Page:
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Accenture’s tech vision draws inspiration from Black Mirror
Last year’s “Bandersnatch” Black Mirror episode on Netflix highlights a new opportunity for business, according to Accenture
Research for the Accenture 2020 Technology Vision 2020 report has concluded that to compete and succeed in a world where digital is everywhere, companies need a new focus. Accenture urged organisations to balance “value” with “values”, aligning their drive to create business value with their customers’ and employees’ values and expectations.
The research, based on a global online survey of 6,074 business and IT executives, reported that enterprises are facing their next big challenge. “Up until now, businesses have largely benefited from following the technology roadmap laid out by digital pioneers,” the Accenture report said. “Now, digital technology is evolving from an advantage to a basic expectation – and yesterday’s best practices are turning into today’s shortcomings.”
Three-quarters (76%) of executives who took part in the study said they believe the stakes for innovation have never been higher. According to Accenture, getting it “right” will require new ways of innovating with ecosystem partners and third-party organisations.
In the report, Accenture used a reference to the “Bandersnatch” episode of Black Mirror on Netflix to illustrate that, while audience interaction may be considered a gimmick, it shows there is an opportunity for businesses of all sizes to look at how to collaborate with partners in experience creation, not to transform their relationships with customers.
Accenture urged enterprises to revisit their fundamental models of business and technology, rebuilding them to align better with people today. “This reimagination of the enterprise offers tremendous opportunity to those that take the lead,” it said in the report.
“In every industry, companies’ current successes are happening in spite of their foundations, not because of them. When leaders successfully rebuild their technology models to deliver the human focus they’ve lost, they will be poised to do far more than meet expectations. They’ll set the new standard that every competitor – in every industry – will be forced to try to meet.”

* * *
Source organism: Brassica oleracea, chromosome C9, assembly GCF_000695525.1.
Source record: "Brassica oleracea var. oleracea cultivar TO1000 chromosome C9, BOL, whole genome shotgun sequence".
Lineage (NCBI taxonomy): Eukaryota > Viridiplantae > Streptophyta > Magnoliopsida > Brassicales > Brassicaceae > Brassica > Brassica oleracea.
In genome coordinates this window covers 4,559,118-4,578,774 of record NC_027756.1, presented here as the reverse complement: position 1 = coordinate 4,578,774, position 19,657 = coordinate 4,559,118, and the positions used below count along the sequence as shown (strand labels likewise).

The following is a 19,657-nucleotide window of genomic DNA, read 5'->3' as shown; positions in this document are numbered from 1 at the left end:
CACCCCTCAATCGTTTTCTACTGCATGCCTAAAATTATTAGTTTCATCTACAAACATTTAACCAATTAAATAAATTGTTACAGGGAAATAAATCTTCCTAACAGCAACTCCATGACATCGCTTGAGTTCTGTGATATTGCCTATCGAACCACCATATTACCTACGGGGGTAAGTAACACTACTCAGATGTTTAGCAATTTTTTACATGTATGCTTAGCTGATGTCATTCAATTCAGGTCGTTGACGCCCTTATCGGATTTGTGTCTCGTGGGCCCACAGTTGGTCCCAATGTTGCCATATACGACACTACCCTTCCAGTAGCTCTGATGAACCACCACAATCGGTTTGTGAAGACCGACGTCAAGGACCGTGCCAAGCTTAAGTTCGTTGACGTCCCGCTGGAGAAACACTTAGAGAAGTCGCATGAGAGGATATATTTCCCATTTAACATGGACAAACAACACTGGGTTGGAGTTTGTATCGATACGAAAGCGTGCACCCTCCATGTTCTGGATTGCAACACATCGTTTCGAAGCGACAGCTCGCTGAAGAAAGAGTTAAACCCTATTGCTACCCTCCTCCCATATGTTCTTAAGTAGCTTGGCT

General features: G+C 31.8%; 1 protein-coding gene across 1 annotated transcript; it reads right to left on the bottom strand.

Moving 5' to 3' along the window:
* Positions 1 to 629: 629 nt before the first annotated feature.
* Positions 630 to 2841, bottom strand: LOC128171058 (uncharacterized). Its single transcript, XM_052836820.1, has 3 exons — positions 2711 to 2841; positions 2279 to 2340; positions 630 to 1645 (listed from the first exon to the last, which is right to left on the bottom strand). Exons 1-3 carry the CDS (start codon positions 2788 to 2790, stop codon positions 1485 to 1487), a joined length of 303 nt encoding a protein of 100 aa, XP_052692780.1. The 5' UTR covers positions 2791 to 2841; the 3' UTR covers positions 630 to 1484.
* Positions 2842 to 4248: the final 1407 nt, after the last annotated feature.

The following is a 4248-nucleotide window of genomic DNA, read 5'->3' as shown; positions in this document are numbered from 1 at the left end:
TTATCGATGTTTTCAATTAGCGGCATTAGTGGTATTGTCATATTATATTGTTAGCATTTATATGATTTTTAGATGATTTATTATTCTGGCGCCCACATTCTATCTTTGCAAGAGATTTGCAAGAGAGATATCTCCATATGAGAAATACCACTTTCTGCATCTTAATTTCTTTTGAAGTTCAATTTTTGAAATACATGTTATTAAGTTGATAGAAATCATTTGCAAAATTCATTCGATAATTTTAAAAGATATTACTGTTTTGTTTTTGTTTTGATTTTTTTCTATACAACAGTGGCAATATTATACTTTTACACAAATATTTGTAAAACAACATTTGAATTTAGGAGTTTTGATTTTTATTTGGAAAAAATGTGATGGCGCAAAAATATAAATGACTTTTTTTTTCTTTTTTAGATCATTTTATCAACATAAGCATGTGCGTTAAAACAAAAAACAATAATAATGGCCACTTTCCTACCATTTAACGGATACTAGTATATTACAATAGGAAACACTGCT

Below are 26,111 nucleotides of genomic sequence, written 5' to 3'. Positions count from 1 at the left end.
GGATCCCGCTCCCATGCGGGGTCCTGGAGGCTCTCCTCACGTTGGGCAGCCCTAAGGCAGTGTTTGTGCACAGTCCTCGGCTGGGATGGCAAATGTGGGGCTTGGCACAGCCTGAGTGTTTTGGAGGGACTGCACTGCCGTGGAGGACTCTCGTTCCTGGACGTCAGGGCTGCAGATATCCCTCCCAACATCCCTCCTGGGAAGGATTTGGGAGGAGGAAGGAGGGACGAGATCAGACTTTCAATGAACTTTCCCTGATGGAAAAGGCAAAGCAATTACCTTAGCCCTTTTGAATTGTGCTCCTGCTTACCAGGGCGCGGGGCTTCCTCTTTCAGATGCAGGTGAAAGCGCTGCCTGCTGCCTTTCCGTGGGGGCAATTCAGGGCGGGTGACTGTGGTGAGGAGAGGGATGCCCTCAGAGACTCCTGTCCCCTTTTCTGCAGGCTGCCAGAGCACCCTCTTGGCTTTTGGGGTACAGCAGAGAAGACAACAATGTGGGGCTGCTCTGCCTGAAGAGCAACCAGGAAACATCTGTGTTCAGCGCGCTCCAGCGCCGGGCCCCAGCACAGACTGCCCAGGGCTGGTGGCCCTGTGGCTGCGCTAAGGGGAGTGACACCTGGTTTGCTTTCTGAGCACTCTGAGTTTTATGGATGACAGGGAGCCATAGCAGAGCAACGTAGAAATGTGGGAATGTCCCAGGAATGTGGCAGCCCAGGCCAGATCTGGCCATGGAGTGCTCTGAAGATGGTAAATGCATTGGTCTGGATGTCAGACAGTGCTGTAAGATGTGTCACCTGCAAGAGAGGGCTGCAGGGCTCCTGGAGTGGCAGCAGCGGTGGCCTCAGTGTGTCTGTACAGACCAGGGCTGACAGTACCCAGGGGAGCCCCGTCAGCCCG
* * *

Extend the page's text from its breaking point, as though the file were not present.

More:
The report’s authors acknowledged that this is the greatest challenge the c-suite will face during the next decade. “The success of the next generation of products and services will rest on companies’ ability to elevate the human experience,” the report said. “None of the steps on the journey are incremental changes, nor are they as simple as finding the next technological tool to do what you’re already doing today. Leading in the future will demand rethinking core assumptions about how an enterprise works and redefining the intersection between people and technology.”
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According to the report, continuing with existing models not only risks irritating customers or disengaging employees, but could permanently limit the potential for future innovation and growth. Accenture believes AI (artificial intelligence) offers one of the key advantages that have enabled startups to disrupt decades-old incumbents. “The technology doesn’t approach a problem based on years of experience or inherent human biases,” it said. “It hasn’t yet learned what not to try.”
Accenture suggested that AI should be an additive contributor to how people perform their work, rather than a backstop for automation. “As AI capabilities grow, enterprises must rethink the work they do to make AI a generative part of the process, with trust and transparency at its core,” said the report.
Paul Daugherty, chief technology and innovation officer at Accenture, said: “Today we are seeing a tech clash caused by the tension between consumer expectations, the potential of technology, and business ambitions – and are now at an important leadership inflection point. We must shift our mindset from ‘just because’ to ‘trust because’ – re-examining our fundamental business and technology models and creating a new basis for competition and growth.”